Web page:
Basilio never considered enrolling her daughter in a traditional nursery school, and this alternative seemed like “the perfect option.” The price for a madre de día from Red can run between €400 and €500 a month, while the options using the Waldorf methods are closer to €360. Basilio adds that while the price puts somewhat of a strain on her family, giving Luisa the chance to experience a unique brand of early education is worth the cost. “If I could have, I would’ve stayed home with her,” she emphasizes. Her older daughter is enrolled in a Waldorf high school – the families that opt for these alternative options usually stick with them through high school, explains Antonio Malagón, president of Spain’s Association for Waldorf Schools. This minimizes the problems that can arise when a child accustomed to a lot of freedom is suddenly told to remain seated all day. “They tend to develop into very flexible and adaptable children,” he adds.

And what about the padres de día?

The men taking on the roles of papás de día in Spain can be counted on the fingers of one hand, but José Guzmán insists that he hasn't faced any kind of discrimination. For him, everything changed after the arrival of his son Guillermo. Forty-years-old with 10 years of infant teaching experience, last June he decided to open his house in Las Palma de Gran Canaria to other children as well. "Guillermo was two," and he had to get used to "sharing his dad with the other kids." His first year as a papá de día ended in August, with the results exceeding his expectations.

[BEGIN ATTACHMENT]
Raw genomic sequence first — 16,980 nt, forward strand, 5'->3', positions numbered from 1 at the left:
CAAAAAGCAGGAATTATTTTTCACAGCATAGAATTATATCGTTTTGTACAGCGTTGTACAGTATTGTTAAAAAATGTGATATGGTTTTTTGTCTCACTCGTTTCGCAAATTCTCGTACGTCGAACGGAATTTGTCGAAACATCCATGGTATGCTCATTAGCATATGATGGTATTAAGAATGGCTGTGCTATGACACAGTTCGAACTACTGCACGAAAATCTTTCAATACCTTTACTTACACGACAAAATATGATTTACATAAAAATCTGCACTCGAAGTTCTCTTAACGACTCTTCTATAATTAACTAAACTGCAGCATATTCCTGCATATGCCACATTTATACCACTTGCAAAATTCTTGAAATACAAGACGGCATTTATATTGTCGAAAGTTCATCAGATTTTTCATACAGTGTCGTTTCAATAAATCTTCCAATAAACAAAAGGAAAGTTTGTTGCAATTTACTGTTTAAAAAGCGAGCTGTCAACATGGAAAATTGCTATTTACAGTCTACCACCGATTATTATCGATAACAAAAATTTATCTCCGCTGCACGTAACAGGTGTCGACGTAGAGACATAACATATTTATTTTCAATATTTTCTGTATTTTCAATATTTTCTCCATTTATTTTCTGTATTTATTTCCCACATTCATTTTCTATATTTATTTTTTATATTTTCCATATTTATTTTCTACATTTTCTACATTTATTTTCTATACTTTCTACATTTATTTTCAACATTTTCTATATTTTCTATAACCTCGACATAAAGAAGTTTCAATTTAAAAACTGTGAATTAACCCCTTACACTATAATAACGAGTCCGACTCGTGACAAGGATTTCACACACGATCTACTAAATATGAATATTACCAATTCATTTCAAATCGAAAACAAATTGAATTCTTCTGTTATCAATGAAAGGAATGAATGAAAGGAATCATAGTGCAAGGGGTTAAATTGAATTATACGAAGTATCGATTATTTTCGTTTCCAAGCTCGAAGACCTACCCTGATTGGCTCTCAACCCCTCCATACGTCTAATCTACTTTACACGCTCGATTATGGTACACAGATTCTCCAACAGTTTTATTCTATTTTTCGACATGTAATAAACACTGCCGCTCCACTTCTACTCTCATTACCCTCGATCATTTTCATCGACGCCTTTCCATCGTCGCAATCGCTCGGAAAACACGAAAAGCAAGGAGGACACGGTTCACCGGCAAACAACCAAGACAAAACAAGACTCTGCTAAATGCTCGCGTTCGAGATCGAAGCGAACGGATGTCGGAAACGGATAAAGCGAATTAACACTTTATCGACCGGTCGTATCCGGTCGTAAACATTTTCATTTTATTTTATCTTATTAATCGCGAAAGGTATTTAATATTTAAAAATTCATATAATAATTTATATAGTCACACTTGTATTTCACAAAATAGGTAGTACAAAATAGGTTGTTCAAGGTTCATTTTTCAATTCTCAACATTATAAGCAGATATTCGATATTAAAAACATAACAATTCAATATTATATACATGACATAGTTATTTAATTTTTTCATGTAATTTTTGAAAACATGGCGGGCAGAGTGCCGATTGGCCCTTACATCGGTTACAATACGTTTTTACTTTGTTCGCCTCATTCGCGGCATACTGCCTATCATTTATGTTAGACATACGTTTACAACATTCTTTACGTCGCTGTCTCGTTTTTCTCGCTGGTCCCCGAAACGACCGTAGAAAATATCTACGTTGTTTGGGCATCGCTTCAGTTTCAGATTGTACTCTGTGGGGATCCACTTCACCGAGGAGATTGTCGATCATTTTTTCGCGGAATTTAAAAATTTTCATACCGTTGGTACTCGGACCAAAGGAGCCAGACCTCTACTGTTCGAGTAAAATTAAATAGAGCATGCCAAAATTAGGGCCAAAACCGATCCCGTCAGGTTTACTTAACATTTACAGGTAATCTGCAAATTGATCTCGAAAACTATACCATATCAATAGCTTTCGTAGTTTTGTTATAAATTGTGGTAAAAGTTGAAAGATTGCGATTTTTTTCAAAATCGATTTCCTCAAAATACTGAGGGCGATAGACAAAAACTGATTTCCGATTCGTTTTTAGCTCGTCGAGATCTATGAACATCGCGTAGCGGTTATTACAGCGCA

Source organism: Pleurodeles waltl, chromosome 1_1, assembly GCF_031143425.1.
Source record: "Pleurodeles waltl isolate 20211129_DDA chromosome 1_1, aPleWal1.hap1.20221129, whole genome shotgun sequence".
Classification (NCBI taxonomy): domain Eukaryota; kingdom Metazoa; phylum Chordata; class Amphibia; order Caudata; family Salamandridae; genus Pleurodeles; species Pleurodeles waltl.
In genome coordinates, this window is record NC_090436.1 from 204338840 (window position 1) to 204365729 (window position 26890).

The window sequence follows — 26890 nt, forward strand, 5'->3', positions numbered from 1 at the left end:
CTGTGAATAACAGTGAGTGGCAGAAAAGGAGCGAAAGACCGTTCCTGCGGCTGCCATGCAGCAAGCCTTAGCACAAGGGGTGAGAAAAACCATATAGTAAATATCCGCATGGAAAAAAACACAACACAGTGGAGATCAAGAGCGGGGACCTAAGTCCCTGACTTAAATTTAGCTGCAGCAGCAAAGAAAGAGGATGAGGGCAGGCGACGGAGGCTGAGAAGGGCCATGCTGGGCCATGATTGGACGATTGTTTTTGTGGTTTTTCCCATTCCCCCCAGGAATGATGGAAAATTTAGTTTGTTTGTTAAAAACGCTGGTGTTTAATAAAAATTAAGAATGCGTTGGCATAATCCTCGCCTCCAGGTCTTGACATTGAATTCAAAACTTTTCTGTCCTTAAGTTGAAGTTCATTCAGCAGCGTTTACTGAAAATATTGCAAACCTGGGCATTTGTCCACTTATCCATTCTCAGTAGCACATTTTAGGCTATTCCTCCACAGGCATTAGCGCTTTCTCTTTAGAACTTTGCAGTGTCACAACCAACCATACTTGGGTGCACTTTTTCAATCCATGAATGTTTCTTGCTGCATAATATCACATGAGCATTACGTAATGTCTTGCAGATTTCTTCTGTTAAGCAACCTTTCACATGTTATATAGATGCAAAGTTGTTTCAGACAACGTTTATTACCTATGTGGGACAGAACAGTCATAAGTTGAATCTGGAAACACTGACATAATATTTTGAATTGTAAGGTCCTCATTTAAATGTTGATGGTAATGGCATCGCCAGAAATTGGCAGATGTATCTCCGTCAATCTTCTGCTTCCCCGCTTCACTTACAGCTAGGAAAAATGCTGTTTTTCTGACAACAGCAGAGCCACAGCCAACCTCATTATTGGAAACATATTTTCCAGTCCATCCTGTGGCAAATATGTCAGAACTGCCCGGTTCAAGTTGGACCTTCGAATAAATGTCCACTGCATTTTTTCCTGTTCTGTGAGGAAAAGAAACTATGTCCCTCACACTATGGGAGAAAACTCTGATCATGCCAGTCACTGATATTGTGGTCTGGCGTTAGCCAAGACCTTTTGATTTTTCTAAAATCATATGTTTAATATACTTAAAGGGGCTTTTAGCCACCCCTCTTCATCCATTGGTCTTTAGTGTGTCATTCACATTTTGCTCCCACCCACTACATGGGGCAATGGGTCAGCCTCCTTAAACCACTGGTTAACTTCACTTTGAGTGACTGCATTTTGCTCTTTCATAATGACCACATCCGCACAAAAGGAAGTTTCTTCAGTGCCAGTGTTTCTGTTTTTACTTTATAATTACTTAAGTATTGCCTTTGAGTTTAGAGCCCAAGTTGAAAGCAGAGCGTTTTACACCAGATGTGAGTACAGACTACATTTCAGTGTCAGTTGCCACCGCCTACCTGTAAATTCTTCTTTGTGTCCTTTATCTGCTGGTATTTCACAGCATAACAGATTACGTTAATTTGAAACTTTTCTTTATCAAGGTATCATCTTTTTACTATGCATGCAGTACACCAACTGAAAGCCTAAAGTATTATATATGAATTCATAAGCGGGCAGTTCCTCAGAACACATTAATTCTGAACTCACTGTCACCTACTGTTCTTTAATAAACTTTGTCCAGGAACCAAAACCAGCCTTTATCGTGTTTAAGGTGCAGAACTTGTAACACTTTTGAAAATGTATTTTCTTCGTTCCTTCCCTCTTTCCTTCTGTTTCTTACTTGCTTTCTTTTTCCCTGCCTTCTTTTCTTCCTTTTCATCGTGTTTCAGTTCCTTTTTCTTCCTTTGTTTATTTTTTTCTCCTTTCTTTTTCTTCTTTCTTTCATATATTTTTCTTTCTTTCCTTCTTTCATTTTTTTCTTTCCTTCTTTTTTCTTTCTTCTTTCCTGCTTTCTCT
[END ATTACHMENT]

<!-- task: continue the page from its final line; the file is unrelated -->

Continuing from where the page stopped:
Because of his initiative, some other fathers have joined under the association Boskeko. "We all share this idea for a different education for our children," he explains. "What I'm trying to do is make sure the kids play, explore, enjoy." He says that next year he will be putting a project into action inspired by what's called 'green pedagogy,' saying, "I want the classroom to be outside, changing every day."

Lacking legislation

These formative experiences have been evolving in Spain without any sort of specific legislative frameworks. The one community with a law regulating the activities of the madres de día is Navarra, which from 2006 to 2012 subsidized its diffusion; the Madrid regional government regulated the service through an order in October of 2015. “It’s easier to start these projects with young children,” states Antonio Ruiz, president of the Association of Free Education, explaining that the rules become less flexible as they get older. However, he laments that, in general, legislative frameworks stand in the way of this kind of alternative education. In many cases, the madres de día hold shorter schedules than those of traditional nursery schools, because they insist that it’s not ideal for children to be out of the house all day, explains Almudena García – even if they never really left. “This is how it always used to be done, except this is better, because these women are professionals and they can guide the development of our children even better than we can,” says Basilio.

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English version by Allison Light.